[MARMAM] New paper - MRI in California sea lions with domoic acid toxicosis

MONTIE, ERIC EMONTIE at uscb.edu
Thu Aug 9 12:47:48 PDT 2012


Dear Colleagues,

The following paper has just been published in Harmful Algae.


http://dx.doi.org/10.1016/j.hal.2012.07.004

Montie, E.W., Wheeler, E., Pussini, N., Battey, T.W.K., Van Bonn, W., Gulland, F. Magnetic resonance imaging reveals that brain atrophy is more severe in older California sea lions with domoic acid toxicosis. Harmful Algae (2012), http://dx.doi.org/10.1016/j.hal.2012.07.004

ABSTRACT

In 1998, domoic acid (DA) toxicosis was first documented in marine mammals, when more than 400 California sea lions (Zalophus californianus) were determined to have been exposed to DA through contaminated prey that was linked to a bloom of toxin-producing diatoms. Over the last fifteen years, these blooms have increased in frequency and distribution, and DA toxicosis has become a more complex disease. Evidence with laboratory animals show that DA can cause epilepsy, may affect brain development, and may have synergistic effects with some pollutants. Detecting these effects in marine mammals requires quantitative methods to evaluate brain morphology in live animals. In this study, our goal was to employ magnetic resonance imaging (MRI) to examine the morphologic effects of DA toxicosis on the brain in live, wild California sea lions admitted to a rehabilitation center. We performed MRIs and volumetrics of brain structures of 53 sea lions that exhibited clinical signs of acute or chronic DA intoxication. We found that the volumes of the hippocampi and parahippocampal gyri of sea lions with chronic DA toxicosis were less than the volumes of these structures in non-DA intoxicated animals. In addition, adult sea lions with chronic DA toxicosis had more structural damage to the brain than younger animals. This pattern may be explained by one or more of the following possibilities: (i) repetitive, sublethal exposure; (ii) increased susceptibility of adults to DA compared to younger animals; and/or (iii) initial exposure to the toxin followed by the progressive effects of ongoing seizure activity. Of these three possibilities, increased susceptibility and progressive effects of ongoing seizure activity most likely explain why atrophy of the hippocampus and thinning of the parahippocampal gyrus is most severe in adults.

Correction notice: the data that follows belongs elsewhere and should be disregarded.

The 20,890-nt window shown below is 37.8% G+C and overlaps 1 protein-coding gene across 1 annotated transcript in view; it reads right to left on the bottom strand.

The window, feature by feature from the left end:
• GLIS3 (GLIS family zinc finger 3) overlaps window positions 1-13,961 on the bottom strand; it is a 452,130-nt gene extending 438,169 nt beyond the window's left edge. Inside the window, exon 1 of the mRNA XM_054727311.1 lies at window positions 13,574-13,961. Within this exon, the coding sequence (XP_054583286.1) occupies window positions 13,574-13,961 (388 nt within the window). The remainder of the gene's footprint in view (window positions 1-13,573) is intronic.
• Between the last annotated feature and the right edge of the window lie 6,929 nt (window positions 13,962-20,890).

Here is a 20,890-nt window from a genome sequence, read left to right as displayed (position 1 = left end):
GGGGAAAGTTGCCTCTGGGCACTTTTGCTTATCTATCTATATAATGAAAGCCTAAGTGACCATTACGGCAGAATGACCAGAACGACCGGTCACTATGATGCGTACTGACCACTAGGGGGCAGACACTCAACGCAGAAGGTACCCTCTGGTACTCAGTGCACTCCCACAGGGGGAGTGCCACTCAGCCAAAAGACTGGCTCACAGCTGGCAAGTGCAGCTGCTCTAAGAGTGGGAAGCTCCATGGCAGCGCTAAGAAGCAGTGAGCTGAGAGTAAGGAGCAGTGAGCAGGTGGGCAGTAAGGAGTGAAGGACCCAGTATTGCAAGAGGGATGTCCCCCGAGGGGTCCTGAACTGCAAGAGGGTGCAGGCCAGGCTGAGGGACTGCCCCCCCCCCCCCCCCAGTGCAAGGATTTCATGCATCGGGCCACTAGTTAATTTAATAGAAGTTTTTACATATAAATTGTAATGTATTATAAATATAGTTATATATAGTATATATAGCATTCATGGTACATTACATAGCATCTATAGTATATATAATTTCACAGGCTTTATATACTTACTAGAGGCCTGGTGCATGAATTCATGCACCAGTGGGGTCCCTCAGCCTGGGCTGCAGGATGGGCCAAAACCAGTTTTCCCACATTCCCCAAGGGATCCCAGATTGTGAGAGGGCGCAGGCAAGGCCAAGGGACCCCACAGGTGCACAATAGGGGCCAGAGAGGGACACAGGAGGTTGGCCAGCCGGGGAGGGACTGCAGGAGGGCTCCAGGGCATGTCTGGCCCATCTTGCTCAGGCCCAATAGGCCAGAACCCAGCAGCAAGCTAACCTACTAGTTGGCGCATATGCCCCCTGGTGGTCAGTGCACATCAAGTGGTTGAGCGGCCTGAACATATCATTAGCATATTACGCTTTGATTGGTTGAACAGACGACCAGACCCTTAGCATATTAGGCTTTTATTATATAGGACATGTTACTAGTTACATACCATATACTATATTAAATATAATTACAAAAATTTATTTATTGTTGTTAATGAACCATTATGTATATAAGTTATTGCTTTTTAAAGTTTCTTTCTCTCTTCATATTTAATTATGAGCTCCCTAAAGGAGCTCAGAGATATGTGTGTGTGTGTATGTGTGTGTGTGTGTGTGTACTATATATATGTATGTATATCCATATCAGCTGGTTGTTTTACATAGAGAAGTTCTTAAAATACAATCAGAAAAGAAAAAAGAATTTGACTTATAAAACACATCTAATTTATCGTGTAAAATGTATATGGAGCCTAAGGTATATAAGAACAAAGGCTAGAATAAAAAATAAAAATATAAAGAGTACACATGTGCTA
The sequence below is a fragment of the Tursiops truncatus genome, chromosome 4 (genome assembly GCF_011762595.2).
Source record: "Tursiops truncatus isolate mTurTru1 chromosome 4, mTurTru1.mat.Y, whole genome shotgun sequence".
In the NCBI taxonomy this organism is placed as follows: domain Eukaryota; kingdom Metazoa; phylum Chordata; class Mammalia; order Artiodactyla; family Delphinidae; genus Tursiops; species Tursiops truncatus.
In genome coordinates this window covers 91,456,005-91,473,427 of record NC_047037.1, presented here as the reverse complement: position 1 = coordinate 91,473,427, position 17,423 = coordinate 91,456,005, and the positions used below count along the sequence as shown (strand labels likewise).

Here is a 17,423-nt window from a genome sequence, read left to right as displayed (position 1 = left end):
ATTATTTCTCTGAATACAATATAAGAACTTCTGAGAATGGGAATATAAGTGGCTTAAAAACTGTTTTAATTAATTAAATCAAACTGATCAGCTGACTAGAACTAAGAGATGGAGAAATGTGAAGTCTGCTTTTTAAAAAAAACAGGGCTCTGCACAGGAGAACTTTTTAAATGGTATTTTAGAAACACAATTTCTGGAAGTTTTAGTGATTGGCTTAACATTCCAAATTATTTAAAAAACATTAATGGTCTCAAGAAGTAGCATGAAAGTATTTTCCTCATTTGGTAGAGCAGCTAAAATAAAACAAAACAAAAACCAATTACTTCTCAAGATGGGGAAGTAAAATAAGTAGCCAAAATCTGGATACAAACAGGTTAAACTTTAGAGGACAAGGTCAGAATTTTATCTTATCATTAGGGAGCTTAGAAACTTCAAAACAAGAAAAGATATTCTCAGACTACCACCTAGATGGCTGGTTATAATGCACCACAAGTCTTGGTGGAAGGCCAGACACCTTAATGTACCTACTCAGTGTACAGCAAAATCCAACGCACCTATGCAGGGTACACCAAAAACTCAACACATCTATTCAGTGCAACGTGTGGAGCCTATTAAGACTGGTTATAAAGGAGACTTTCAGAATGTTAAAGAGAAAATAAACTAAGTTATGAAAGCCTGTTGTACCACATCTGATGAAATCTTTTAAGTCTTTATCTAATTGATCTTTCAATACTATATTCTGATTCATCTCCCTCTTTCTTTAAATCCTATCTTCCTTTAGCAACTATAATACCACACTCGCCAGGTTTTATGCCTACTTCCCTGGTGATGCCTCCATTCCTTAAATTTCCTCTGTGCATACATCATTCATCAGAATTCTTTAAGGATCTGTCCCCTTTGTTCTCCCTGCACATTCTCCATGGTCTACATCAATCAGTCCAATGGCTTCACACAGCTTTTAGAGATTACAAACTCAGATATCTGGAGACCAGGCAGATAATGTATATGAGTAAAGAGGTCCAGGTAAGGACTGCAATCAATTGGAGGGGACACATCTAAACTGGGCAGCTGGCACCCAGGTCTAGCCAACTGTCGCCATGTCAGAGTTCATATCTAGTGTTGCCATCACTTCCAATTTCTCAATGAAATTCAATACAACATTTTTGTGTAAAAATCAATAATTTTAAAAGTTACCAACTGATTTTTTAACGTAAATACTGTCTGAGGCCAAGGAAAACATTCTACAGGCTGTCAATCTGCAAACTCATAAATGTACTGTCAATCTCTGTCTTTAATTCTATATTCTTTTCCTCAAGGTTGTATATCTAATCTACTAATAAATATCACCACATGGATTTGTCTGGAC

Sincerely,
Eric Montie

Eric W. Montie
Assistant Professor of Biology
Department of Natural Sciences
University of South Carolina Beaufort
One University Boulevard
Bluffton, SC 29909

Office Phone: (843) 208-8107
Fax: (843) 208-8294
Email: emontie at uscb.edu

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